Inertia–Getting Stuck

Why is it so hard to stop doing one thing and start another?  Even when I dislike the thing I’m doing? My inertia baffles me.

I sometimes lie in bed in the morning reliving dreams of the night before. It’s a miserable way to spend time, but I’m hooked on the drama.  I know that getting up and making coffee will dispel the gloom and lift my mood. But do I do it?  No. I stay in bed another half hour, hypnotized by my thoughts.  .

Or a feeling of angst closes in when the sun goes down. I may have been happy as a clam all day—busy and productive. Then going from daylight to nightfall leaves me uneasy. I could catch the last light of day and take my dog out for a run—an activity that gives us both pleasure. But do I? No. I poke around aimlessly. It’s easier.

Inertia shadows me.  I don’t want to move out of the space I’m in just because that’s where I am and it’s easier to stay than to move

It’s crazy.  Someone please explain it to me.

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4 replies
  1. Belle says:

    I understand. I do the same things.

    I sometimes think it’s depression, but I most recently have thought it might be a way to force ourselves to take the time to attempt to solve problems in our lives. In our “aimless” “poking around” and pondering, do you think the possibility exists we are subconsciously organizing our thoughts in order to make important decisions?

    • beaconadmin says:

      Kelli, I think your insight is accurate. INFJs do need time to turn things over in their minds, meditate on the ramifications of problems, and entertain solutions. We arrive at informed conclusions that arise not just from our intelligence, but from our intuition, which operates to some extent in our subconscious. When I get depressed for a few days over a troubling relationship, say, I want to be alone. My friends accuse me of isolating. They say I think too much. Hey, someone’s gotta do it.

      • Lilly says:

        I’m an INFJ and also get these moments. You’ve got me wondering if it might be a case of needint time to process an “intuition backlog.” When I’m busy and rushing to get things done I often hit a moment of anxiety where I feel like I haven’t been listening to my intuition enough, and then suddenly I’m thinking oh dear maybe I shouldn’t have done that/gone there/said that/spent that money/been so friendly to that person I don’t know very well. I need days and moments like this when I’m not faced with new things to intuit and can just let my mind wander wherever it wants to and sort out the backlog. Once my mind has worked through some things and quietened down again I’m ready to face the world and, I guess, take on the next lot of background mental calculations.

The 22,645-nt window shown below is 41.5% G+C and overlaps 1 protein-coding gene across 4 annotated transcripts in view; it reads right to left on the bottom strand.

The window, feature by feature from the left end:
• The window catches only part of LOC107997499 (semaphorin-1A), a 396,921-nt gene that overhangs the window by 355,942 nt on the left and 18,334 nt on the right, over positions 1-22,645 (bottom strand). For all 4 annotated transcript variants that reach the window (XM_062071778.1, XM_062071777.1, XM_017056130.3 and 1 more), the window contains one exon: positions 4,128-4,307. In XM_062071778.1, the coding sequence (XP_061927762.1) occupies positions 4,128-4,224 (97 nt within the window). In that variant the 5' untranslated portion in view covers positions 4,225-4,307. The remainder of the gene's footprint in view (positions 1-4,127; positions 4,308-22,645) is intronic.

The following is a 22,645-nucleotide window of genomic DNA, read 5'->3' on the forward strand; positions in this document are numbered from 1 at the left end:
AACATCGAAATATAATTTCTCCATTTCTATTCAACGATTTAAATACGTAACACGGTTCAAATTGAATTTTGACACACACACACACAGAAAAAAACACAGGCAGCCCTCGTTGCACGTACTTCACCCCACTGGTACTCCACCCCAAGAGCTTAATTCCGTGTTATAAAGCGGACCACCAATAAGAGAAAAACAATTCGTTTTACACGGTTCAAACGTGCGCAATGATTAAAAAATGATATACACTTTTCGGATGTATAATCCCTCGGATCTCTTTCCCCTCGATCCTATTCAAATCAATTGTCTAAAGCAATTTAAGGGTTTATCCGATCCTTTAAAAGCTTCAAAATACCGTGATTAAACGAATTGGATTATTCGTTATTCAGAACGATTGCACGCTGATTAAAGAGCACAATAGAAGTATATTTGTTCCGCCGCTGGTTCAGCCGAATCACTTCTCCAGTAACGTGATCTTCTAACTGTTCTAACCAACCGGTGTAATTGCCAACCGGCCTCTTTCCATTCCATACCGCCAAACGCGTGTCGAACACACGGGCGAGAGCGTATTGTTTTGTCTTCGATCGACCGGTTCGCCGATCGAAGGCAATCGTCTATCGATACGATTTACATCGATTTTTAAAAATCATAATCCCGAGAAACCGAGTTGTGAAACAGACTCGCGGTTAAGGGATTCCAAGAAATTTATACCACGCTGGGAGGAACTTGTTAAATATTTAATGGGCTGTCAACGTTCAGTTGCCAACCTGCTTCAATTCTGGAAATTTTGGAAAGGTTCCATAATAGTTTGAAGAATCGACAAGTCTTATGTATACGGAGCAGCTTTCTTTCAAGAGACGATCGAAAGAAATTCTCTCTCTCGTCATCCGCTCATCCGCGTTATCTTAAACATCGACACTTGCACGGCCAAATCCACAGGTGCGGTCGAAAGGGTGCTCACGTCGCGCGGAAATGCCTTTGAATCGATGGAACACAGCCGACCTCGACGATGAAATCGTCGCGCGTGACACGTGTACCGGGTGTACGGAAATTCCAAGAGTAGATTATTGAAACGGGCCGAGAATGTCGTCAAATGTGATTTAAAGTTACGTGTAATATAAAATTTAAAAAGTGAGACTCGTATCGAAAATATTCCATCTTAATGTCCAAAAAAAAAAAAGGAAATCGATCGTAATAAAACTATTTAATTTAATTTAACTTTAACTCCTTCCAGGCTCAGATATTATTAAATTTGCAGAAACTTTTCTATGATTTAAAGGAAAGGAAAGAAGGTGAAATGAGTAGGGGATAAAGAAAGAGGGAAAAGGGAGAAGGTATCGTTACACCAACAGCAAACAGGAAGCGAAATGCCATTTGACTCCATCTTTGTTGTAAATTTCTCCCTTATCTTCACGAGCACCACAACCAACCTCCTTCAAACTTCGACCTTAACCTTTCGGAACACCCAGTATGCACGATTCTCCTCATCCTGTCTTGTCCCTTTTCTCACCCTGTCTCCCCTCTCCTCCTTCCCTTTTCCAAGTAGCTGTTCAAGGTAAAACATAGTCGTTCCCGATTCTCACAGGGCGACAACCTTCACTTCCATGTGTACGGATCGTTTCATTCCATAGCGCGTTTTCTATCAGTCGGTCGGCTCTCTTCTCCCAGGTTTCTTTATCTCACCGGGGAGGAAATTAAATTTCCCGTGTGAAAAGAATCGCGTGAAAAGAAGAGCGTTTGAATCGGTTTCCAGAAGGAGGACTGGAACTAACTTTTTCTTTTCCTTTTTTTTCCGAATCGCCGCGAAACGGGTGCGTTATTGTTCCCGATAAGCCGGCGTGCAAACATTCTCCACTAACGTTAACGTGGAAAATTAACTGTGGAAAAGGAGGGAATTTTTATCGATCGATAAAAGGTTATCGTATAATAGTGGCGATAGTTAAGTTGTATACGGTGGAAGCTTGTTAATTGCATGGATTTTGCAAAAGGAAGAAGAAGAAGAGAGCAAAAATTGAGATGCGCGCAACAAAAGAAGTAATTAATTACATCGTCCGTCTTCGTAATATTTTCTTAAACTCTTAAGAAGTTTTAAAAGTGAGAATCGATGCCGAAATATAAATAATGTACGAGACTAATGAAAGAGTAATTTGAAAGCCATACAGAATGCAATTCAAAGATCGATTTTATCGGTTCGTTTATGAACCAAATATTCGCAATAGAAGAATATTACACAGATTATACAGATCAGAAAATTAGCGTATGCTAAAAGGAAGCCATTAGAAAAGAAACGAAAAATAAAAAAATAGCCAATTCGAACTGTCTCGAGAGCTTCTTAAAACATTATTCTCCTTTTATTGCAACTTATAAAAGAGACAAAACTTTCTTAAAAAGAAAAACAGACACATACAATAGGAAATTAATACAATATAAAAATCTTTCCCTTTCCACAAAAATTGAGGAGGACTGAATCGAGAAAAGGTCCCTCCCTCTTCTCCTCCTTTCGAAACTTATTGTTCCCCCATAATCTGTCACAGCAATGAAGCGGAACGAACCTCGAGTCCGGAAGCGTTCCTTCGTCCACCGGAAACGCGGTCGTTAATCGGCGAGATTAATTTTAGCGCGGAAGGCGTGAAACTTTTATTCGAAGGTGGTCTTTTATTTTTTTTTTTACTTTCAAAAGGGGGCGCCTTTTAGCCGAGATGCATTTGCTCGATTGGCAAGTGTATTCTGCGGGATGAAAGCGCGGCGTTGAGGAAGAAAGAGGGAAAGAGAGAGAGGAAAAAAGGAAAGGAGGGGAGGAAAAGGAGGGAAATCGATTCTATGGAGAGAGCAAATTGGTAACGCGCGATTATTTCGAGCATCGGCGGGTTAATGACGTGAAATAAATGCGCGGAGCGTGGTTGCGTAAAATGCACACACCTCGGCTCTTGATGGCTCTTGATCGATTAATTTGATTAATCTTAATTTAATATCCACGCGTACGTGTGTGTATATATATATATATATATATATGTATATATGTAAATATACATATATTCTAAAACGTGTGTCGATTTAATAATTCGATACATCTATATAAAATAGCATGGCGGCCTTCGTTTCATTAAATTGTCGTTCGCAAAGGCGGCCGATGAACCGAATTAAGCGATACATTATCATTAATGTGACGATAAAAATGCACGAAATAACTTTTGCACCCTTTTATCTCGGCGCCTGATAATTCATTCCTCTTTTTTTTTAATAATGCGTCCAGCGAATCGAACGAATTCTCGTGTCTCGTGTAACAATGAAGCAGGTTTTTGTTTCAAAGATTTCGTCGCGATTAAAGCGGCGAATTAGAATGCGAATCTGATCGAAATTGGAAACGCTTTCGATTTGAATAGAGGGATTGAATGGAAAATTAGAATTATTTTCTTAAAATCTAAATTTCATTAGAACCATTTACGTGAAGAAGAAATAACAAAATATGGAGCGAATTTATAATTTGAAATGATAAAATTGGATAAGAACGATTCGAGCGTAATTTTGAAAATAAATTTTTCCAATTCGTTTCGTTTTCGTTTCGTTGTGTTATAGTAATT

After reading this I think I’ll be less tough on myself for those times where I used to think I’m avoiding being productive, and remember instead that my mind is always hard at work!

        • beaconadmin says:

          Because INFJs are thoughtful and critical of themselves, they often “overthink” their hunches and intuitive insights. Their initial hunches are usually right on target, in my opinion. It’s when self-doubt creeps in and INFJs begin to contemplate all the reasons why they may be wrong that this type starts to go astray. Of course there are occasions—-as I know well from personal experience—-when hunches that arise from the INFJ’s strong intuition combine with the impulsiveness that arises from the person’s judging preference, and the result is rash behavior. But we INFJs usually know that we’re asking for trouble in situations where we should investigate the facts a little more carefully. In general, I’d say, trust your intuition. It’s seldom wrong.


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